The Third Commandment – Profane the Lord’s Name 

Tags

, , , ,

“You shall not take the name of the Lord your God in vain, for the Lord will not hold him guiltless who takes His name in vain” (Exodus 20:7). What is in view? It is a prohibition against false swearing and includes the idea of profane or vain swearing. Dennis Prager gives a perspective that slightly varies from this. “Do not carry God’s name in vain” (Exodus, p. 245). Since God’s name is holy, one who carries God’s name, like Islamist terrorists or religious leaders who prey on people (woman, children, same-sex, greed), these are people who say one thing (in God’s name) but do the opposite of that which the Lord would Himself do, thus, it is not simply a matter of using words.

More than the use of the words is in mind, but an actual way of thinking and living is in view. Do not be misled, however. Before the way of thinking and living can begin to exist, it must first start with outside influences, outside influences as seen in lives lived and words spoken. There are many who use words with no intent to speak profanely but be guilty just the same. It may be that a person is uninformed (ignorant) of wrong doing, but still be guilty of doing wrong.

The New Bible Dictionary says, “[s]trictly speaking, Yahweh [Jehovah] is the only ‘name’ of God.” Further, “The name is no mere label, but is significant of the real personality of him to whom it belongs” (pp. 429-431). The importance of this is in relation to how you would think of it if one were to misuse your name. For instance, your name is “Tom.” A slight acquaintance of yours comes up to you and calls you “Tim.” It is likely you will gently correct that person. If the same person, knowing your name then comes up and purposely calls you by another name, mocks your name or misuses or abuses your name – how would you feel about that?

The Scriptures attests great significance to the qualities/character of God. In the model prayer (Matthew 6:9-14), the Lord taught His disciples to “hallow” the Lord’s name, keep His name holy in one’s thinking, speaking and living. “The big man upstairs” (or some similar expression) is not a reflection of reverence.

Some try to avoid misusing the Lord’s name, instead a substitute is used with little to no thought about its association. This is known as a euphemism (a substitute). Rather than saying “oh my god!”, some say, “oh my gosh!” Look in any dictionary and you’ll see the word “gosh” is used as a substitute for “God.” Perhaps the intent of the person using the word is because it’s less offensive and there is no desire to use “God” in cavalier way. Commendable, I grant you.

The point in these words is not to prohibit expressions as much as it is to educate about the significance of the Lord’s name, how we need to respect and honor Him who has that name or mark of identification. To misuse the Lord’s name is to express disrespect and to violate the spirit of the command given to the nation of Israel.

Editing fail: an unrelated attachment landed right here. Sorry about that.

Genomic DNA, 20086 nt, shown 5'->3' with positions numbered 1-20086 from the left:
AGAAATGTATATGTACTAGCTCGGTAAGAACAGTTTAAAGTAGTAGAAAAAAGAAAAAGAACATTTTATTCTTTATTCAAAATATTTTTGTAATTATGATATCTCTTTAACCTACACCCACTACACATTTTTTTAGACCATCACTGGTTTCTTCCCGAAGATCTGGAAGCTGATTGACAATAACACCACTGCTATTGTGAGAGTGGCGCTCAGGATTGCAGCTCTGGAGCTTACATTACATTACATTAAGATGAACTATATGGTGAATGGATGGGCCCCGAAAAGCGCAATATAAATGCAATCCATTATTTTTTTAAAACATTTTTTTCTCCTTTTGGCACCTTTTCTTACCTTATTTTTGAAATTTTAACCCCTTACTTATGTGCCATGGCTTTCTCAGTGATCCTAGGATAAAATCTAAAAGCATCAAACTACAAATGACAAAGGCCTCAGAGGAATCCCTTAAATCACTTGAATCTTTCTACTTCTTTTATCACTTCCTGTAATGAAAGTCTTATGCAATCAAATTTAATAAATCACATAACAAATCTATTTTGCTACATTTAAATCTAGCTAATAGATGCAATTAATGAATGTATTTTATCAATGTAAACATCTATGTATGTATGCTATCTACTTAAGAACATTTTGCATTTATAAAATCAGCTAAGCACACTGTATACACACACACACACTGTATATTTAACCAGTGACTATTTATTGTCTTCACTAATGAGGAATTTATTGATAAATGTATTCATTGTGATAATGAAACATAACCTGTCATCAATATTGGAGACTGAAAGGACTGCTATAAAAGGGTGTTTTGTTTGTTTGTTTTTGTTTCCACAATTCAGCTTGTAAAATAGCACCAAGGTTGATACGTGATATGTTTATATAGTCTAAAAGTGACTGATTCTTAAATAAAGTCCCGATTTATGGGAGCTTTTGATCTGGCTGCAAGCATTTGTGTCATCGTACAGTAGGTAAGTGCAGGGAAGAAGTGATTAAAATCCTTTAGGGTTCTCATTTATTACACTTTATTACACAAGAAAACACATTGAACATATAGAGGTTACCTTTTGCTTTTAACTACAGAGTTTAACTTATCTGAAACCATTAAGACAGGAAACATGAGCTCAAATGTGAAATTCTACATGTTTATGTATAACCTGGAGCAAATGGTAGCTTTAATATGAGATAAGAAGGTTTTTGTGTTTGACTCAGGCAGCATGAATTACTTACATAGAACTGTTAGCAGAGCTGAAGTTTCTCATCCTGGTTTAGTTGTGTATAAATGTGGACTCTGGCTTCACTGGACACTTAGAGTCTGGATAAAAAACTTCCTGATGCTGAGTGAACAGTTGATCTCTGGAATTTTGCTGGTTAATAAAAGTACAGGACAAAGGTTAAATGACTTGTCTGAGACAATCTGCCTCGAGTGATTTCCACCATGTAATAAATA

He sent redemption unto his people: he hath commanded his covenant for ever: holy and reverend is his name(Psalm 111:9; KJV). The Lord God redeemed (saved) a people from bondage, He gave the same people a covenant to live by in order to bring them to His desired spot, a resting place with Him in Glory. His name, then, to those who love the Lord, is holy (set apart and sanctified) and it is to be revered, that is, to be feared. The Holy Spirit said, “It is a fearful thing to fall into the hands of the living God” (Heb. 10:31). RT

 

The Second Commandment – Religious Relics

Tags

, , , ,

“You shall not make for yourself a carved image, or any likeness of anything that is in heaven above, or that is in the earth beneath, or that is in the water under the earth; you shall not bow down to them nor serve them. For I, the Lord your God, am a jealous God, visiting the iniquity of the fathers on the children to the third and fourth generations of those who hate Me, but showing mercy to thousands, to those who love Me and keep My commandments(Exodus 20:4-6).

No Carved Images. The previous command gave attention to the object of worship, now this one with how one is to not approach the Lord. Those who worship the Lord do not need a visual reminder, an aid to facilitate worship in the proper way. It was Jesus who said that each person who comes to come must come to Him in spirit and truth. God is a Spirit: and they that worship him must worship in spirit and truth (John 4:24, ASV).

To create an object for the sake of visual appearance is to limit the Almighty to that created object. In other words, the object becomes holy and more than just a representation. The condemnation of the Lord is not against art or sculpture, per se, but against that which would be used in worship (cf. Deut. 4:15-19). One of the reasons for the popularity of religious relics, purchased nearly anywhere, is that an image helps one reflect and think on that which is divine. The Lord said this is not necessary, in fact, He forbids it.

No created object is to represent the Lord or that which is of and by Him. Since this is so, it is even more the case no one is to bow down before a created object used in worship. Genuinely motivated as they are, the Catholic Church clearly understands what is being said, so they seek for an explicitly forbidden command from the Lord, but those faithful to the Lord understand the spirit of the prohibition.